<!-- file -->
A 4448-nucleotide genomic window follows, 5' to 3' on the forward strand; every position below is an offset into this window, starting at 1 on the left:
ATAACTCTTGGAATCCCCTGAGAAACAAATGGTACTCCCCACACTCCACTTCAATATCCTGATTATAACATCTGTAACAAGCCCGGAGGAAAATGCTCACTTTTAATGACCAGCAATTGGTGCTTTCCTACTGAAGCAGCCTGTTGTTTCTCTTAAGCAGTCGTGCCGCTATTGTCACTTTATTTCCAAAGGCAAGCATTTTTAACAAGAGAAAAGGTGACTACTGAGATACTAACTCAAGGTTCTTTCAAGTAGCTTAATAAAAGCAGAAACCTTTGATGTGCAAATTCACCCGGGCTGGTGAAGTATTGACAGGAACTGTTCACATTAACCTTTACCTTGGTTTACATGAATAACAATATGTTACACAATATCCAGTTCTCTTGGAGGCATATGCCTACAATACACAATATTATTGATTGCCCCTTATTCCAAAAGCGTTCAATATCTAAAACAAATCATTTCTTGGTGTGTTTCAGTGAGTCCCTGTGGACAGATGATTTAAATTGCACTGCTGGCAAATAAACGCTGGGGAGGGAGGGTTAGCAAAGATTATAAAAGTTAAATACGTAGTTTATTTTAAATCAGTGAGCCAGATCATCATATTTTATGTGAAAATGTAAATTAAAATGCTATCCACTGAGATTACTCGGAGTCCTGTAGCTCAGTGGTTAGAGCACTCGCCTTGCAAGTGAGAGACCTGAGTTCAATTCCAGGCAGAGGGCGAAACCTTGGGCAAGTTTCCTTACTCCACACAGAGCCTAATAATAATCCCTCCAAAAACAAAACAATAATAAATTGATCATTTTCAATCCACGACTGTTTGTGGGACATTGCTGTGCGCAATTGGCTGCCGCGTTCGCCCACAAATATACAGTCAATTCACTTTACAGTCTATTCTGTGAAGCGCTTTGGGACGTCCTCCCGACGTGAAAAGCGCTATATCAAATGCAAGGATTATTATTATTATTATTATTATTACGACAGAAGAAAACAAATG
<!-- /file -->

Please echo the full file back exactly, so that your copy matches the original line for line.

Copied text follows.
A 4448-nucleotide genomic window follows, 5' to 3' on the forward strand; every position below is an offset into this window, starting at 1 on the left:
ATAACTCTTGGAATCCCCTGAGAAACAAATGGTACTCCCCACACTCCACTTCAATATCCTGATTATAACATCTGTAACAAGCCCGGAGGAAAATGCTCACTTTTAATGACCAGCAATTGGTGCTTTCCTACTGAAGCAGCCTGTTGTTTCTCTTAAGCAGTCGTGCCGCTATTGTCACTTTATTTCCAAAGGCAAGCATTTTTAACAAGAGAAAAGGTGACTACTGAGATACTAACTCAAGGTTCTTTCAAGTAGCTTAATAAAAGCAGAAACCTTTGATGTGCAAATTCACCCGGGCTGGTGAAGTATTGACAGGAACTGTTCACATTAACCTTTACCTTGGTTTACATGAATAACAATATGTTACACAATATCCAGTTCTCTTGGAGGCATATGCCTACAATACACAATATTATTGATTGCCCCTTATTCCAAAAGCGTTCAATATCTAAAACAAATCATTTCTTGGTGTGTTTCAGTGAGTCCCTGTGGACAGATGATTTAAATTGCACTGCTGGCAAATAAACGCTGGGGAGGGAGGGTTAGCAAAGATTATAAAAGTTAAATACGTAGTTTATTTTAAATCAGTGAGCCAGATCATCATATTTTATGTGAAAATGTAAATTAAAATGCTATCCACTGAGATTACTCGGAGTCCTGTAGCTCAGTGGTTAGAGCACTCGCCTTGCAAGTGAGAGACCTGAGTTCAATTCCAGGCAGAGGGCGAAACCTTGGGCAAGTTTCCTTACTCCACACAGAGCCTAATAATAATCCCTCCAAAAACAAAACAATAATAAATTGATCATTTTCAATCCACGACTGTTTGTGGGACATTGCTGTGCGCAATTGGCTGCCGCGTTCGCCCACAAATATACAGTCAATTCACTTTACAGTCTATTCTGTGAAGCGCTTTGGGACGTCCTCCCGACGTGAAAAGCGCTATATCAAATGCAAGGATTATTATTATTATTATTATTATTACGACAGAAGAAAACAAATG